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Posted 19 Jan 2022

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Building Microsoft Teams Apps with Serverless Python Part 3: Building Tabs with Adaptive Cards Using Python and Azure Functions

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19 Jan 2022CPOL11 min read
This article should demonstrate how to create a serverless Azure Functions web app in Python.
Here we discuss how to integrate Microsoft Teams with Azure serverless functions to create an Adaptive Cards app.

This article is a sponsored article. Articles such as these are intended to provide you with information on products and services that we consider useful and of value to developers

In the previous two articles of this three-part series, we explored how to use Python and Azure Functions to build a Microsoft Teams Personal Tab app and a Channel or Group app with single sign-on (SSO). Here, we’ll demonstrate how to create an Azure Function app in Python that replicates the functionality of the Tabs with Adaptive Cards sample C# app on GitHub.

Image 1  

Microsoft provides an excellent overview of Adaptive Cards for Microsoft Teams. Adaptive Cards are JSON-based snippets of interactive content embedded in various hosting applications, including Microsoft Teams and Outlook.  

The beauty of Adaptive Cards is their simplicity. Instead of embedding an external web application inside an app’s iframe, you can develop a bot that responds to activities, provides pure JSON with static content and actions, and lets the host control the styling and security.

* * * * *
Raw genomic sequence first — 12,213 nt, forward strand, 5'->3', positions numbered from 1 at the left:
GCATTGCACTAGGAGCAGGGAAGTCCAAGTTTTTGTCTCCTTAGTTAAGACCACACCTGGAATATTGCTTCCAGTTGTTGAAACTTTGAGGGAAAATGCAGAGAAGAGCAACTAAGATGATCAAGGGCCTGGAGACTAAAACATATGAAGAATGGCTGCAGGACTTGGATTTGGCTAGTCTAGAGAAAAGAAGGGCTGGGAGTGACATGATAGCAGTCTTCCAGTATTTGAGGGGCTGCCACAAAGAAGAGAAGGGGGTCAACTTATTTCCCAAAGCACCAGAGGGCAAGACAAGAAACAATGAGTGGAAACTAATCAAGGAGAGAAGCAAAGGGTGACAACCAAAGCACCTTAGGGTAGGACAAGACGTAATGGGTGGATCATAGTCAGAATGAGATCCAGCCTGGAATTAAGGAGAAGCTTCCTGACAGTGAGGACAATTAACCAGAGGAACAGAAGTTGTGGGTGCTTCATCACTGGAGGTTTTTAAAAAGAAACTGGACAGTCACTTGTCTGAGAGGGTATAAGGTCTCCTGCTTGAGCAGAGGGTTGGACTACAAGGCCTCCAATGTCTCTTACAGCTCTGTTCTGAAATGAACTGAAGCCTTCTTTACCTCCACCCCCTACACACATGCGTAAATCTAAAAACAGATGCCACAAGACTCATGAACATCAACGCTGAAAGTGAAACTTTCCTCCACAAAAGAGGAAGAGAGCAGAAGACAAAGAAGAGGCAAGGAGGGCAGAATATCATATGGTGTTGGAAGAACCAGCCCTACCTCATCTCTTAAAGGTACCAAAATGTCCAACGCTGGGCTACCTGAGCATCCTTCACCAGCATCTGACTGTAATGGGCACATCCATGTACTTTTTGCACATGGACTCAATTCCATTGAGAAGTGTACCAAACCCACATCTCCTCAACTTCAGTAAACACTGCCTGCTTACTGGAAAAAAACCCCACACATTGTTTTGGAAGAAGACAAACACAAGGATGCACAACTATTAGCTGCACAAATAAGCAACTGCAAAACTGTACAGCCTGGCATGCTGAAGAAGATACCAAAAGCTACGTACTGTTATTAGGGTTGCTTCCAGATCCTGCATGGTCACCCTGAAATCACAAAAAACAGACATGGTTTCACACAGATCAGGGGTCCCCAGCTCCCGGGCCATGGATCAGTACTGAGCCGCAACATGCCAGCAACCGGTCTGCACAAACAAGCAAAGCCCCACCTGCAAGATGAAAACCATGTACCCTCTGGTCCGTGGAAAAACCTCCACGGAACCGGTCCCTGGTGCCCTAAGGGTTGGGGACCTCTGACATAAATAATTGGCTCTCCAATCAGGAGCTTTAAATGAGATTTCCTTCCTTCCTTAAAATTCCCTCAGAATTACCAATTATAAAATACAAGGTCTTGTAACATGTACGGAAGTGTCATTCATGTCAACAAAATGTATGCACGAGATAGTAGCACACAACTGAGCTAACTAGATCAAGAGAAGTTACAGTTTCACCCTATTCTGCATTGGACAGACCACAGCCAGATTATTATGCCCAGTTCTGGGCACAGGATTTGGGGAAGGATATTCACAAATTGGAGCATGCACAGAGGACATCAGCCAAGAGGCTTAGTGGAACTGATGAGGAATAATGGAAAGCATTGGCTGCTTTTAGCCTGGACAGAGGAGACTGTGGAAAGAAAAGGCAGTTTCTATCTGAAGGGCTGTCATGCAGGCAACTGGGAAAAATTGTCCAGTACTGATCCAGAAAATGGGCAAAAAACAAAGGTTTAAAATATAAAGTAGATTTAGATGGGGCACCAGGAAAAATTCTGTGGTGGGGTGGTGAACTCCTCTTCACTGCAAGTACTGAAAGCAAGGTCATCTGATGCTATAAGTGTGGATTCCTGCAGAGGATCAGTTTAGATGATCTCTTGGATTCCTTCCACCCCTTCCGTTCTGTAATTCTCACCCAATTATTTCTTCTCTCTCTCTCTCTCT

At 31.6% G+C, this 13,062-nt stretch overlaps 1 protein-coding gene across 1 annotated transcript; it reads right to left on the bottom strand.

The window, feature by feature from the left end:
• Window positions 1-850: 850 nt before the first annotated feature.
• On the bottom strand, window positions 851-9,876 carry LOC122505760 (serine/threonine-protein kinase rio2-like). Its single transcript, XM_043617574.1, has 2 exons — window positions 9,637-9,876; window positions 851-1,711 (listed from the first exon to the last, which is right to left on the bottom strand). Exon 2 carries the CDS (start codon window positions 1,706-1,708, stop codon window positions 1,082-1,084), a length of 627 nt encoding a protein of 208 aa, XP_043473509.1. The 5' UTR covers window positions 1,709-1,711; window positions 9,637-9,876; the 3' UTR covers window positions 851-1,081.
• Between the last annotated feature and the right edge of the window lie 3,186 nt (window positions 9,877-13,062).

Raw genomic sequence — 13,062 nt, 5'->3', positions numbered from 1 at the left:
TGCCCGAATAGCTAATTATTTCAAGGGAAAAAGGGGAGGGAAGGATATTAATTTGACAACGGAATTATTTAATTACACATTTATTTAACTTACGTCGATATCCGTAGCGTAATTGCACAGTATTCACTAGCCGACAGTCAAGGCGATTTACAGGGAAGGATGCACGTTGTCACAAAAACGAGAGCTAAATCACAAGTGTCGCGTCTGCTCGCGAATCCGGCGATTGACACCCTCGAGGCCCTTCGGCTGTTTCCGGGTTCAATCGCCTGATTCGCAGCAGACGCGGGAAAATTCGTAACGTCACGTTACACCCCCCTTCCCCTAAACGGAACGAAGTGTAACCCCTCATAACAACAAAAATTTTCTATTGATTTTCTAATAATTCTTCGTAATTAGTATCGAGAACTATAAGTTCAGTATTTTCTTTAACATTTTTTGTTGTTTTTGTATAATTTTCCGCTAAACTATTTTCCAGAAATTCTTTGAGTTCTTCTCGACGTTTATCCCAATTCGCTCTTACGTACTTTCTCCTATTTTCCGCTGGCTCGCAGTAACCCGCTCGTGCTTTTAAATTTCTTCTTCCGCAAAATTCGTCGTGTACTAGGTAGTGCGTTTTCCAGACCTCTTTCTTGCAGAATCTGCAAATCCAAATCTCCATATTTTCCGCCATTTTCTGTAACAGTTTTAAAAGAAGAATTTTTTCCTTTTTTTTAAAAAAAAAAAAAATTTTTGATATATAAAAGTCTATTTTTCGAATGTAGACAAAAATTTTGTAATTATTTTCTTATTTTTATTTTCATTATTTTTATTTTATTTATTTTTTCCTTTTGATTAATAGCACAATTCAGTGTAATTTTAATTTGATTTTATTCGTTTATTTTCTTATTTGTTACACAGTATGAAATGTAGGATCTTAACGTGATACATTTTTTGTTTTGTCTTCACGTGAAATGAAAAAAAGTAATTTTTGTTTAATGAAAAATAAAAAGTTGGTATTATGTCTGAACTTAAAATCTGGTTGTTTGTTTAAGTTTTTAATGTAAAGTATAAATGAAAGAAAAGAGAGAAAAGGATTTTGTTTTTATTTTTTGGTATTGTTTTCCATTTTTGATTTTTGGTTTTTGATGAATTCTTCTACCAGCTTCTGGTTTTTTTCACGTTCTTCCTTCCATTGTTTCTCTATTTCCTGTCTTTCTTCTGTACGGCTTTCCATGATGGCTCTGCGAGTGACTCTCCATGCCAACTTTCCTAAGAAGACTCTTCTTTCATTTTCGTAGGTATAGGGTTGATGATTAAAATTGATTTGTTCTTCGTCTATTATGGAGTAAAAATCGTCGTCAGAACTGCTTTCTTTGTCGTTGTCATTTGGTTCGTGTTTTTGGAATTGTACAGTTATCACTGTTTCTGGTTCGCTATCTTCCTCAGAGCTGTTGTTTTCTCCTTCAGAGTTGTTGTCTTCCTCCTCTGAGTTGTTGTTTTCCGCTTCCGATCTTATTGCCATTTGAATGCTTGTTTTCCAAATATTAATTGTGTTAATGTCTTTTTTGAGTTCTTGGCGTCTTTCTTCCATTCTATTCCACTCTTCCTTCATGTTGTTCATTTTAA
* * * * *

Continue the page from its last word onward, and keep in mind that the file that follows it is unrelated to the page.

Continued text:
If you know some Python and have your free Azure account, you can understand and implement the Adaptive Cards app step-by-step using this tutorial. Alternatively, you can download the source code from GitHub and jump to the configuration steps to get the app up and running.

Examining the Application Architecture

Like the Personal Tab and Channel Tab apps we previously presented in this article series, here we’re building a serverless app using Python and Flask to provide information inside a Microsoft Teams tab. However, unlike the other apps, we’re building a serverless function app that provides a Teams tab with JSON-based Adaptive Cards instead of full-page HTML content.  

This time, we’re creating a single az-function-messages HTTP trigger to provide Teams with logic and JSON Adaptive Cards:

Image 2

Registering an Azure Bot

Before sending an access request to Teams, we must register a new application in the Azure Active Directory (AAD) App Registrations portal and create a secret for the app to authenticate to Azure. Follow the steps below to set up your new Azure Bot registration.

Follow the instructions in the Tab with Adaptive Cards README. You can use the same steps to register your Teams Python application with Azure AD. However, we’re creating an app registration with the adaptive-cards-bot name this time.

Then, change the App Registration in the Azure portal so that the Messaging endpoint link in Configuration points to the /api/az-function-messages endpoint of your function app website (for example, *.azurewebsites.net):

Image 3

Creating the Application Using Visual Studio Code

This section guides you through constructing a basic project that runs Azure functions on top of a Python project.

First, create a new local directory structure like below: 

\PythonTeamsApps
   +-- \AdaptiveCards